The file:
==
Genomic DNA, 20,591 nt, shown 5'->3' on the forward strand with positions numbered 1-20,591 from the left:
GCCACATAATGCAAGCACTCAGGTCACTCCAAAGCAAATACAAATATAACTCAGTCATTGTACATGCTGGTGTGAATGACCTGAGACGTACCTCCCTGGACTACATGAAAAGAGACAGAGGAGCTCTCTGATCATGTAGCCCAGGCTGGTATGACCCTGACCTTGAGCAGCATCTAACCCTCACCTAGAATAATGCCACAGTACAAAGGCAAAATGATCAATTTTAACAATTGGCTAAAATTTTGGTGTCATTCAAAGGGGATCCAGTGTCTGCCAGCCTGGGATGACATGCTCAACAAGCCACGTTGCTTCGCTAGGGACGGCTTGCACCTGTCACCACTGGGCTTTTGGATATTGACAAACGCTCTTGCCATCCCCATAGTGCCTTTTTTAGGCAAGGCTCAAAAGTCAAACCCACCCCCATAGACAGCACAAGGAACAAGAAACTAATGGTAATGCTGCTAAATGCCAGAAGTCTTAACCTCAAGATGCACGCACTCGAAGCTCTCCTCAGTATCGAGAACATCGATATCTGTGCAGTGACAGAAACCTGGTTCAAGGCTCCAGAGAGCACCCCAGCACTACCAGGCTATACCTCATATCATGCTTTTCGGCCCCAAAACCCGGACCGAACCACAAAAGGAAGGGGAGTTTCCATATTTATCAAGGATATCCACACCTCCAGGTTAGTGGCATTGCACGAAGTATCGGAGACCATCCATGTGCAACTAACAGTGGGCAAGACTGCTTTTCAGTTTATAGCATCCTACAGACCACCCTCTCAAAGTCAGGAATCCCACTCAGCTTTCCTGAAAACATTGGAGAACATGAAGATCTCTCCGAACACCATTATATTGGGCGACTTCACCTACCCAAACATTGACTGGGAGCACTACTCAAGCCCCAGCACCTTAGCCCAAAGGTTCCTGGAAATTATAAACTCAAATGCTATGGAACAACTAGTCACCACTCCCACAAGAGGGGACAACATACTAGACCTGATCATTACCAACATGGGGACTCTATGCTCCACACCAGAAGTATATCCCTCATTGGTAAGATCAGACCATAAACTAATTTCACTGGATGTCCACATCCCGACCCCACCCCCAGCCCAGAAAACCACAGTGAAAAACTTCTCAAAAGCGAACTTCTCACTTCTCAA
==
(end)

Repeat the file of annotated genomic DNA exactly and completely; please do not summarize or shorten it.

Genomic DNA, 20,591 nt, shown 5'->3' on the forward strand with positions numbered 1-20,591 from the left:
GCCACATAATGCAAGCACTCAGGTCACTCCAAAGCAAATACAAATATAACTCAGTCATTGTACATGCTGGTGTGAATGACCTGAGACGTACCTCCCTGGACTACATGAAAAGAGACAGAGGAGCTCTCTGATCATGTAGCCCAGGCTGGTATGACCCTGACCTTGAGCAGCATCTAACCCTCACCTAGAATAATGCCACAGTACAAAGGCAAAATGATCAATTTTAACAATTGGCTAAAATTTTGGTGTCATTCAAAGGGGATCCAGTGTCTGCCAGCCTGGGATGACATGCTCAACAAGCCACGTTGCTTCGCTAGGGACGGCTTGCACCTGTCACCACTGGGCTTTTGGATATTGACAAACGCTCTTGCCATCCCCATAGTGCCTTTTTTAGGCAAGGCTCAAAAGTCAAACCCACCCCCATAGACAGCACAAGGAACAAGAAACTAATGGTAATGCTGCTAAATGCCAGAAGTCTTAACCTCAAGATGCACGCACTCGAAGCTCTCCTCAGTATCGAGAACATCGATATCTGTGCAGTGACAGAAACCTGGTTCAAGGCTCCAGAGAGCACCCCAGCACTACCAGGCTATACCTCATATCATGCTTTTCGGCCCCAAAACCCGGACCGAACCACAAAAGGAAGGGGAGTTTCCATATTTATCAAGGATATCCACACCTCCAGGTTAGTGGCATTGCACGAAGTATCGGAGACCATCCATGTGCAACTAACAGTGGGCAAGACTGCTTTTCAGTTTATAGCATCCTACAGACCACCCTCTCAAAGTCAGGAATCCCACTCAGCTTTCCTGAAAACATTGGAGAACATGAAGATCTCTCCGAACACCATTATATTGGGCGACTTCACCTACCCAAACATTGACTGGGAGCACTACTCAAGCCCCAGCACCTTAGCCCAAAGGTTCCTGGAAATTATAAACTCAAATGCTATGGAACAACTAGTCACCACTCCCACAAGAGGGGACAACATACTAGACCTGATCATTACCAACATGGGGACTCTATGCTCCACACCAGAAGTATATCCCTCATTGGTAAGATCAGACCATAAACTAATTTCACTGGATGTCCACATCCCGACCCCACCCCCAGCCCAGAAAACCACAGTGAAAAACTTCTCAAAAGCGAACTTCTCACTTCTCAA